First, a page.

Thursday, June 16, 2011


Three Hebrew words are found to be translated 'pardon' or 'forgive' in the KJV of of the Old Testament. Those words are 'kipper,' [which means to cover] 'nasa,' [which means to lift up or to take away] and 'salach.' [Which means to let go.]  These three words all have reference in some fashion to the mercy seat of the Tabernacle and to the idea of the atonement. 

They are all three a metaphorical reference to the removal of sin. Sin is seen to be 'covered' [mercy seat] so that there is no longer a barrier to sinful man approaching and relating to holy God. Then it is seen to be 'carried away' [The Scape-Goat] so that there is no hindering offense that separates the offender from the offended One. Finally, it is 'forgiven' [The Lord's goat] so that there is no longer any wrath and death awaiting sinful man.  All of these together create a picture of the Lord Jesus Christ and His work in picture form in the Old Testament as declared in Hebrews 9. What a picture it is.
Leviticus 16:7-10 is where the scape goat and the Lord's goat show vividly that picture just referenced. Aaron was to take a bullock and kill it to sprinkle blood for his and his sons purification. That was a personal thing for Aaron. But then there was the taking of two goats and a lot was cast making one the scape goat, to carry away the sins of the people, and the other was the Lord's goat, to die for the people. It is good to remember, however, that both were to be seen as ONE offering. 

This is important to understand as some have tried to identify the scape goat as Satan and the sacrificed goat as the Lord. It is true the Lord's goat was slain and it's blood sprinkled on the mercy seat for the sins of the people and then the scape goat had hands laid on it as the sins of the people were confessed and the animal was released in the wilderness. But the scape goat pictures our Lord as our sins were IMPUTED to Him and were "carried away" from us as He bore them on our behalf. Our sin has been lifted from us and carried away to be remembered against us no more.
Remember that the first goat had already been killed and it's blood had been taken and sprinkled upon the mercy seat for the sins of the people. Thus the penalty was paid. After all, the wages of sin IS death. God cannot simply send our sins away without a just consequence being seen. Death.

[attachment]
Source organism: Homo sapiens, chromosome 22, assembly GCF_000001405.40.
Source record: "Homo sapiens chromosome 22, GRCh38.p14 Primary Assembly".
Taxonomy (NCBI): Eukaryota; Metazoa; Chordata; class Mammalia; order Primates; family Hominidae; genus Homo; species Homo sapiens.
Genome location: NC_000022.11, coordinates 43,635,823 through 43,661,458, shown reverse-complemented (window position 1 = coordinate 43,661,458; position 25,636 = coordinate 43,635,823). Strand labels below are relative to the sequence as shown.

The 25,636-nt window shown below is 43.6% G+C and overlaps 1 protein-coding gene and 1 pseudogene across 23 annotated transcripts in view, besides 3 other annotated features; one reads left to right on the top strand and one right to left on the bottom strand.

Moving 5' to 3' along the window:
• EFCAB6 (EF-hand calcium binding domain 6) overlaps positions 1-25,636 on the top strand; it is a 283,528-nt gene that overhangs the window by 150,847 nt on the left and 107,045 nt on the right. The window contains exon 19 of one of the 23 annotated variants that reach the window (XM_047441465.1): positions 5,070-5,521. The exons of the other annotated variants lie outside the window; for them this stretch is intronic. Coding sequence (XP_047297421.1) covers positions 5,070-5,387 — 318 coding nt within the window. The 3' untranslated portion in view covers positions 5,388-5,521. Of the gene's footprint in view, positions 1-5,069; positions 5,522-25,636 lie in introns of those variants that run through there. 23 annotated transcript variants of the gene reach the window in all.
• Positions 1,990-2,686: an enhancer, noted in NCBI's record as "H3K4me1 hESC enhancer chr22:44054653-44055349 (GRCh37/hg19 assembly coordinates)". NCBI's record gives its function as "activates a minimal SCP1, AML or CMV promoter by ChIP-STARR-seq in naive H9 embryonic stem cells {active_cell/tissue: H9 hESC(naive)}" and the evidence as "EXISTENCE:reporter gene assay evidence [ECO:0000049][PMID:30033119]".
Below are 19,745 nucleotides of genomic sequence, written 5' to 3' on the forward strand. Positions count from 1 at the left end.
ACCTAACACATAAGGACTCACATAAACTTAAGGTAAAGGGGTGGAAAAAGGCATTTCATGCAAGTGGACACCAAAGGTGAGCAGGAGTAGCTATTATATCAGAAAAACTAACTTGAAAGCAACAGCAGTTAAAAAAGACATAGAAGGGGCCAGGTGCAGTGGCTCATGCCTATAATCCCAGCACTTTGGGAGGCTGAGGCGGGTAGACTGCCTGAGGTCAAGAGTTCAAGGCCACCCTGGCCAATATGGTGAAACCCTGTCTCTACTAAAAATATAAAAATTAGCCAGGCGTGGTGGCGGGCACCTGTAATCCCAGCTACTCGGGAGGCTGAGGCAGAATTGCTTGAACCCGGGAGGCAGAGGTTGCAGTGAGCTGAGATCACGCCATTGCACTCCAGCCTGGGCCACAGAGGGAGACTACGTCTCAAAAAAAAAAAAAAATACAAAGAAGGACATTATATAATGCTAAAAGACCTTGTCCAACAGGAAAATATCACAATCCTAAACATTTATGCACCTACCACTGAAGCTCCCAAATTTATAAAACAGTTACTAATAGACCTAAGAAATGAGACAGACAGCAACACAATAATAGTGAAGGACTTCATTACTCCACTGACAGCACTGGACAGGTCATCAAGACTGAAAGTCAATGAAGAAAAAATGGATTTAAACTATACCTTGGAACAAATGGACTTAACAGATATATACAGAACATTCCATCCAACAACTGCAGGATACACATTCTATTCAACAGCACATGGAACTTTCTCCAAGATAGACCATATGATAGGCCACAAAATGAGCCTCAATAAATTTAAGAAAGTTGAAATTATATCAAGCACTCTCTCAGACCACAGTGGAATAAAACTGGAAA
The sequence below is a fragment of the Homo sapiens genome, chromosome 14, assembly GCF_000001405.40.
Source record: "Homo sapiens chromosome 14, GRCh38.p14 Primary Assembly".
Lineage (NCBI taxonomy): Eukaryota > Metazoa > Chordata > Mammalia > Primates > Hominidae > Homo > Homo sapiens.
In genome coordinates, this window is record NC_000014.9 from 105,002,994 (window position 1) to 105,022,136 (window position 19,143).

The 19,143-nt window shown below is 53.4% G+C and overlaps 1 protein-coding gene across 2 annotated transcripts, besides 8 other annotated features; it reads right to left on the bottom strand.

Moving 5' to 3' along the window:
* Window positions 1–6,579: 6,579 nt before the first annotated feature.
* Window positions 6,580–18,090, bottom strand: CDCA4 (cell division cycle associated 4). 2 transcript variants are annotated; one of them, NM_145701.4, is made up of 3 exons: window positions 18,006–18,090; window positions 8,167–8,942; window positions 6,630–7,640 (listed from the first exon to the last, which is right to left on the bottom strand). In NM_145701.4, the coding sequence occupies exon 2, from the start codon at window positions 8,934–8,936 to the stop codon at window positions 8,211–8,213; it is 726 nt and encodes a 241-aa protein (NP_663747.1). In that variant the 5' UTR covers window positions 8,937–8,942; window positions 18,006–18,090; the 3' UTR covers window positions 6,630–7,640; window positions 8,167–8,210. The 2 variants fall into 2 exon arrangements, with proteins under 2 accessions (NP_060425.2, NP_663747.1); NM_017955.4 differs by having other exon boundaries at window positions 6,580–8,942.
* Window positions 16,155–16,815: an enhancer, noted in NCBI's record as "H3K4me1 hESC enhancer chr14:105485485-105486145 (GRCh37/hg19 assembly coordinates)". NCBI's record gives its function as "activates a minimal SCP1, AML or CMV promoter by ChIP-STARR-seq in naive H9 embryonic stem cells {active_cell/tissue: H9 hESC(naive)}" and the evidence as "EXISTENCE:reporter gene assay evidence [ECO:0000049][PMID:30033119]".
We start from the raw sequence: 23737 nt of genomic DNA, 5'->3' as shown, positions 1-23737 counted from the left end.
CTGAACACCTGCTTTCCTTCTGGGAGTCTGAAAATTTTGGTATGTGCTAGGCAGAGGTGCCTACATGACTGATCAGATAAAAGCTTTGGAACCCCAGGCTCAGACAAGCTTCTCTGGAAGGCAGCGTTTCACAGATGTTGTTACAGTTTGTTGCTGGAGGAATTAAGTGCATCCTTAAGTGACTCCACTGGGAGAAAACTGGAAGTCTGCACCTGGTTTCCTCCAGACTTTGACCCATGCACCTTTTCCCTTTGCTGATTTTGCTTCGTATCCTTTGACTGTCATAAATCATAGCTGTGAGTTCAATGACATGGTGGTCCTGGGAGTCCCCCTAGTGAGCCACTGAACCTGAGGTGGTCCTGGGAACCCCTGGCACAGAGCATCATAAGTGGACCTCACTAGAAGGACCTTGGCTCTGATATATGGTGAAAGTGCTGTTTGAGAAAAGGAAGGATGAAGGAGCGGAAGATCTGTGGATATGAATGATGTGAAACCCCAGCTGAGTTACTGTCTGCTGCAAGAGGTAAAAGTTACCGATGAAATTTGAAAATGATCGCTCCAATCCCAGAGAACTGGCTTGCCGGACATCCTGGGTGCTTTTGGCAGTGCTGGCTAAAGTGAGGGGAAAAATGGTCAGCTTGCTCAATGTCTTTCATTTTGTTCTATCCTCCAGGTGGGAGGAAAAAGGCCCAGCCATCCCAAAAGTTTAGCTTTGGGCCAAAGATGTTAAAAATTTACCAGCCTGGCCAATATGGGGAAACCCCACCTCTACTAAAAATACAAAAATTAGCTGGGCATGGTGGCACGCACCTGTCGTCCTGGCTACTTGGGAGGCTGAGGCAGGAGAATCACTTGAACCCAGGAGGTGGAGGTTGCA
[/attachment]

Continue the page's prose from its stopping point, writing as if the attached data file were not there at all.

It is a double picture then as the scape goat reveals that the Lord Jesus carried our sin away but the Lord's goat pictures the Lord Jesus dying on our behalf. Sin IS removed from us but it is at a high cost to Someone and we know who that Someone is don't we!!

 So the blood, having been sprinkled on the mercy seat enabled sinful man to approach holy God because their sins have been covered, [kipper] and the scape goat shows that any barrier those sins might have created had been taken away. [nasa]  On top of all that their failure was not remembered against them any more.  [salach]  That is to be REALLY forgiven.
Paul B. 


Aussie John said...


Great article reminding us that God meant what He inspired Paul to write, “But God, being rich in mercy, because of the great love with which he loved us, even when we were dead in our trespasses, made us alive together with Christ— by grace you have been saved— and raised us up with him and seated us with him in the heavenly places in Christ Jesus, so that in the coming ages he might show the immeasurable riches of his grace in kindness toward us in Christ Jesus”.

How sad that so many have been led to believe that we have to perform in prescribed ways to gain acceptance with God, either for salvation or sanctification. There is a flow on effect which causes us to expect similar performance from others before we accept them, with devastating results!

You remind us again that the performance-based Christianity, which is so common today will drain, those who fall for it,their joy in God's saving grace in Christ.

Thanks again for a top article

Paul Burleson said...

Aussie J,

I know you know this, but your statement here..."There is a flow on effect which causes us to expect similar performance from others before we accept them, with devastating results!" the basis for most of the terrible relational problems I've found people facing during the past fifty years of personal counseling I've done as a pastor.